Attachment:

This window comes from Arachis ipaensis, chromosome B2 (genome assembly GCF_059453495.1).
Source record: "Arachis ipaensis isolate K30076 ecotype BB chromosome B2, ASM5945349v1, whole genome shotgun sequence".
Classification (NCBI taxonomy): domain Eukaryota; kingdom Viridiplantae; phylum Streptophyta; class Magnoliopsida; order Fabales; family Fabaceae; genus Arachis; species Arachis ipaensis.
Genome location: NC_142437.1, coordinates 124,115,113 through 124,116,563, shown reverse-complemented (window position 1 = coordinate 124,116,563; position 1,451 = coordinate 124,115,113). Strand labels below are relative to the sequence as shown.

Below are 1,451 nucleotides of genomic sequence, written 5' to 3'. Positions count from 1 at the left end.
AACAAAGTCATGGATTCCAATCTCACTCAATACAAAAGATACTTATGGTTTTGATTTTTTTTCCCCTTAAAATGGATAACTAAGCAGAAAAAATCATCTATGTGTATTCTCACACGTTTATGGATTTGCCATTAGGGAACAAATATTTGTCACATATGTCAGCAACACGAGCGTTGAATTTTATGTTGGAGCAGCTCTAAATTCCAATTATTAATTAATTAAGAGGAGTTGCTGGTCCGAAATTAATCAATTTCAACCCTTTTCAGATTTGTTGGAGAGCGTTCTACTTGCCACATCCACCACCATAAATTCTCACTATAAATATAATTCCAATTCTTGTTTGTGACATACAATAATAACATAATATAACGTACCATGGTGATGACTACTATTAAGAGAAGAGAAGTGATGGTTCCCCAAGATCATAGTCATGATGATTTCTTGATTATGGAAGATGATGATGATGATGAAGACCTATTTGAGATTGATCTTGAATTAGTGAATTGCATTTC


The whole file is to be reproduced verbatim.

This window comes from Arachis ipaensis, chromosome B2 (genome assembly GCF_059453495.1).
Source record: "Arachis ipaensis isolate K30076 ecotype BB chromosome B2, ASM5945349v1, whole genome shotgun sequence".
Classification (NCBI taxonomy): domain Eukaryota; kingdom Viridiplantae; phylum Streptophyta; class Magnoliopsida; order Fabales; family Fabaceae; genus Arachis; species Arachis ipaensis.
Genome location: NC_142437.1, coordinates 124,115,113 through 124,116,563, shown reverse-complemented (window position 1 = coordinate 124,116,563; position 1,451 = coordinate 124,115,113). Strand labels below are relative to the sequence as shown.

Below are 1,451 nucleotides of genomic sequence, written 5' to 3'. Positions count from 1 at the left end.
AACAAAGTCATGGATTCCAATCTCACTCAATACAAAAGATACTTATGGTTTTGATTTTTTTTCCCCTTAAAATGGATAACTAAGCAGAAAAAATCATCTATGTGTATTCTCACACGTTTATGGATTTGCCATTAGGGAACAAATATTTGTCACATATGTCAGCAACACGAGCGTTGAATTTTATGTTGGAGCAGCTCTAAATTCCAATTATTAATTAATTAAGAGGAGTTGCTGGTCCGAAATTAATCAATTTCAACCCTTTTCAGATTTGTTGGAGAGCGTTCTACTTGCCACATCCACCACCATAAATTCTCACTATAAATATAATTCCAATTCTTGTTTGTGACATACAATAATAACATAATATAACGTACCATGGTGATGACTACTATTAAGAGAAGAGAAGTGATGGTTCCCCAAGATCATAGTCATGATGATTTCTTGATTATGGAAGATGATGATGATGATGAAGACCTATTTGAGATTGATCTTGAATTAGTGAATTGCATTTC